With the help of Portsmouth Water, Natural England and ADAS the brothers have investigated water pathway management and looked at their slurry-handling infrastructure, investing heavily in additional storage capacity and more efficient umbilical spreading equipment.


They take every opportunity to ‘build biology’ on the farm and one way is experimenting with a new method of intensively building fungi and microbes, called a Johnson-Su bioreactor. This is a simple system that, during a 12-month period, builds a microbialrich substrate that can be applied as a soil stimulant, either as a seed dressing or by using a sprayer. Early experimentation has seen a noticeable difference in tillering and plant vigour in wheat.


The bioreactors are created by filling IBC containers with woodchip, muck, silage, and worms to provide a rich base on which beneficial microorganisms can grow. Regular monitoring is required and then there is a process to extract the substrate in a form that can go through a sprayer or be applied as a seed dressing.


“Only a few UK units have adopted this approach so far, but with the biological gain in the soil and the subsequent benefits that come from building soil health, I think more will start their own bioreactor within the next few years,” says Jamie.


The pair are certainly invested in a sustainable approach and keen to adopt new technology. But do they believe that the dairy industry can achieve net zero by 2050? Jamie is unsure and says that a significant issue is in the current set of measuring tools. “The enormous amount of carbon being drawn down through photosynthesis is not accounted for and this is where cows get most of their carbon from.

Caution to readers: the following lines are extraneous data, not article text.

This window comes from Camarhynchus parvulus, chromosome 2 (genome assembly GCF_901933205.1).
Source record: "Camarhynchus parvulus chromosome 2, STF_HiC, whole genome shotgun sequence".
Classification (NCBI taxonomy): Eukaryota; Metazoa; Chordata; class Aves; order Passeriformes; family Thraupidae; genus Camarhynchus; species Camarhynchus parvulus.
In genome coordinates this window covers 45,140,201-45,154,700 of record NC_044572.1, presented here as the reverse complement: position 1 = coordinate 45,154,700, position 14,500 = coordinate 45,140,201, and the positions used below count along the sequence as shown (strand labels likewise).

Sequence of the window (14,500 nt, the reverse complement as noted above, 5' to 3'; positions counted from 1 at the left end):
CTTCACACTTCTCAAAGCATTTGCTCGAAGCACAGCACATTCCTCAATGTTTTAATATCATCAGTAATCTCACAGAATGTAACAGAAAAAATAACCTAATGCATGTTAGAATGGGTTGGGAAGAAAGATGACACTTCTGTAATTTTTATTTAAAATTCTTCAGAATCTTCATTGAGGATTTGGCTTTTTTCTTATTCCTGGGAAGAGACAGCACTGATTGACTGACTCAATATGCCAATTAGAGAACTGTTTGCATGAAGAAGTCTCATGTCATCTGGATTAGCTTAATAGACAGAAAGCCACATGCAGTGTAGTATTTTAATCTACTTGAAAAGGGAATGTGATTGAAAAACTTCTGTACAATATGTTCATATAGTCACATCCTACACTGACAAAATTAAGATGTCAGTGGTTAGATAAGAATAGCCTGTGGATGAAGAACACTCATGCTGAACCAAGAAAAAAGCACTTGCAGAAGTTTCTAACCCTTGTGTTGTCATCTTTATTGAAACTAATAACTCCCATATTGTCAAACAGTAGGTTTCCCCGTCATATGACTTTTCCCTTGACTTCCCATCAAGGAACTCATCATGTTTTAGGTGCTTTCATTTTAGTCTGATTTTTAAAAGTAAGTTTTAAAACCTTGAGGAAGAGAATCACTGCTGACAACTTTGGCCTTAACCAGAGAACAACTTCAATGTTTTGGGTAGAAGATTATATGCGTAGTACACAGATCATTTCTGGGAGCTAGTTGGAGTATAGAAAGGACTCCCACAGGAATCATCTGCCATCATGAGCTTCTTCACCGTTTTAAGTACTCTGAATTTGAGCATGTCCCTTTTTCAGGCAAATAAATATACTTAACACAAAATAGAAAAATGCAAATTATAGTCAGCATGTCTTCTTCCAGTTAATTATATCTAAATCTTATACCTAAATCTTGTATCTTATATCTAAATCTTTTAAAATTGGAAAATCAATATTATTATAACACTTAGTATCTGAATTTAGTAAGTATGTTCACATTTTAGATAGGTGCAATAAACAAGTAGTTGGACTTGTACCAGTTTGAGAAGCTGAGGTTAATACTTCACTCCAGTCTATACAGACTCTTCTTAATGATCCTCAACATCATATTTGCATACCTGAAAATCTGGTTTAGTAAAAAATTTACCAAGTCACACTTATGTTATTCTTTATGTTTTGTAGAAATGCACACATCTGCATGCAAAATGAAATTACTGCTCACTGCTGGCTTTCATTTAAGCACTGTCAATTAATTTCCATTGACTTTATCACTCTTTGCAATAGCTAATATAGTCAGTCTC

“In other words, most of the carbon emitted by enteric fermentation was in the atmosphere just a few short months before. If this photosynthetic drawdown was accounted for, I believe that the calculations would show that many dairy systems would be close to net zero now.”


Carbon efficient


Longer term, he says that building ‘circular’ dairy systems to reduce the reliance on geologically extracted carbon, such as fuel and fertiliser, would make milk production even more carbon efficient.


“This can be done with all the usual recommendations that producers are already striving to follow, such as better use of slurry, building soil health, and increasing biodiversity within crops. These will all increase dairy businesses’ resilience and, ultimately, profitability.


To further support their focus on the future and sustainability, the Butlers will continue to conduct trials to improve the productivity and sustainability of their herd and unit. For example, during the next 12 months, they plan to add herbal leys and clover to their entire grazing platform. “We hope this will further maximise soil health and optimise feed value for the herd,” adds Jamie.


The Butlers’ official AHDB Strategic Dairy Farm launch is on March 20, 2024. To find out more visit: ahdb.org. uk/events.